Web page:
Collaborating with(in) the Garden: Stewardship, Performance, and Thinking Beyond the Spatio-Temporal Formations of Institutional Legacies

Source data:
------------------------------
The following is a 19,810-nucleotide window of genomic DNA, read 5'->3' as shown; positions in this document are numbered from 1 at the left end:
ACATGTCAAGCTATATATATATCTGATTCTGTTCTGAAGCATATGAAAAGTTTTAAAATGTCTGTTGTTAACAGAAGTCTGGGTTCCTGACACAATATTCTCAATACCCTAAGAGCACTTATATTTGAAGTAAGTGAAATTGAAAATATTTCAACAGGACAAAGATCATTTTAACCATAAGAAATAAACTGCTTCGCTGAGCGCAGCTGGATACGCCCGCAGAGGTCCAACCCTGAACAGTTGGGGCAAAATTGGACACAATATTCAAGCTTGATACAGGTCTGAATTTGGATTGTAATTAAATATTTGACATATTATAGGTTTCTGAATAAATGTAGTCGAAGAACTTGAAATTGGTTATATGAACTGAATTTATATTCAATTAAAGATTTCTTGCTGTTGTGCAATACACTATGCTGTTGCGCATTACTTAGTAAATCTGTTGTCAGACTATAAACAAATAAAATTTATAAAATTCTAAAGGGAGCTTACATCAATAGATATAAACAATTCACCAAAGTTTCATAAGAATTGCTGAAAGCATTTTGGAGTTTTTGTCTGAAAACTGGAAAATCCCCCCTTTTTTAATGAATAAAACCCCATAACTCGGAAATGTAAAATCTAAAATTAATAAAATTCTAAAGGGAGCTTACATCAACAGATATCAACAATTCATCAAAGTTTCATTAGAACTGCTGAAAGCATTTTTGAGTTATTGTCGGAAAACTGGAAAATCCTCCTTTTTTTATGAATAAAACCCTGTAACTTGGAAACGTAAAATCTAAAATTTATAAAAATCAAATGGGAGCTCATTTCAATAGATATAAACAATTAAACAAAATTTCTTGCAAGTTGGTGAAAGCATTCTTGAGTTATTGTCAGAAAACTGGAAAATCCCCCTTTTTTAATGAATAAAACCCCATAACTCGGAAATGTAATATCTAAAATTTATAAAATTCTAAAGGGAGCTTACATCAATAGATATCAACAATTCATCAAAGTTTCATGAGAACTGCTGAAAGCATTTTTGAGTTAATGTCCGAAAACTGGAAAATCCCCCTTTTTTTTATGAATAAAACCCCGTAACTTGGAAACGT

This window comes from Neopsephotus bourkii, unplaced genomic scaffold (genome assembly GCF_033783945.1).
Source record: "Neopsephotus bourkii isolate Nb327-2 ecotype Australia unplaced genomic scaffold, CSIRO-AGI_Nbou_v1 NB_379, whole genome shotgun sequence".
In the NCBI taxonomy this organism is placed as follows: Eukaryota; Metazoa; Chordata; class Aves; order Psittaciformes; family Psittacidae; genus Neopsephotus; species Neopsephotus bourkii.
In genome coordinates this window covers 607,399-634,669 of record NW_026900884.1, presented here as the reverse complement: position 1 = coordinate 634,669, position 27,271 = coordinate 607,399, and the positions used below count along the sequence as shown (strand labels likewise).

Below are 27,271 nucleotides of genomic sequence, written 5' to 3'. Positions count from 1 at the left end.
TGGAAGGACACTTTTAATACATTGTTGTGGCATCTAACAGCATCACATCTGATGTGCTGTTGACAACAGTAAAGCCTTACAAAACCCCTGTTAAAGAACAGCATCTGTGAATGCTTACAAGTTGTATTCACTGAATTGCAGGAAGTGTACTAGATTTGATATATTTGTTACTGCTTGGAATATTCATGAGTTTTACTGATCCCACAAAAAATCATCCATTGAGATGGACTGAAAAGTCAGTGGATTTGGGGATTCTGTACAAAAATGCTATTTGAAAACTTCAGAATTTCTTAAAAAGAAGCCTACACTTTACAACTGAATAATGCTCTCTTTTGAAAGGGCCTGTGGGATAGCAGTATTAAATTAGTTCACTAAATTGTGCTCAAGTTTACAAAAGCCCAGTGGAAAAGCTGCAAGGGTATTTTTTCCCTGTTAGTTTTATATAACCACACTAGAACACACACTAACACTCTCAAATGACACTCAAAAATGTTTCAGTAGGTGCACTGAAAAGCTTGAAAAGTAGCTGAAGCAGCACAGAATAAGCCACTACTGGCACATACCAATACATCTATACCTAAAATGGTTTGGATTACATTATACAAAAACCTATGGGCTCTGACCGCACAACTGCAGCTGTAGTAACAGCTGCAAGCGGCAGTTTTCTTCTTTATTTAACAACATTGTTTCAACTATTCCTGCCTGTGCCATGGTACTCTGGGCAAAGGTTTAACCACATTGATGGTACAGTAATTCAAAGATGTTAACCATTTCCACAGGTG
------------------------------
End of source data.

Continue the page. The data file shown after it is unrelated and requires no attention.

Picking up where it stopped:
What might it mean to conceptualize stewardship as a multi-species performance that contests the spatio-temporal boundaries of institutions? The proposed paper focuses on the Native American Medicine Garden (NAMG) on the University of Minnesota campus and the stewardship of Cânté Sütá (Oglala Lakota), paying specific attention to the role of plants in a distinctly Lakota-led initiative. I consider the NAMG as an undercommons, a generative site to challenge conformist settler logics governing land use (i.e., Morrill Act) and to envision not-yet thought modes of co-existence. I think from the garden to consider the relationship between stewardship and performance, arguing that the NAMG - as a pedagogical space of possibility - expands how and for whom coaltions are built. The NAMG sets the conditions for resistance by entities that likely would be identified as auxiliary or inert within settler-colonial notions of land-use, inviting non-native participants to approach the formation of plants not as an object of analysis, but as co-constituting philosophical thoughts and possibilities for existence.
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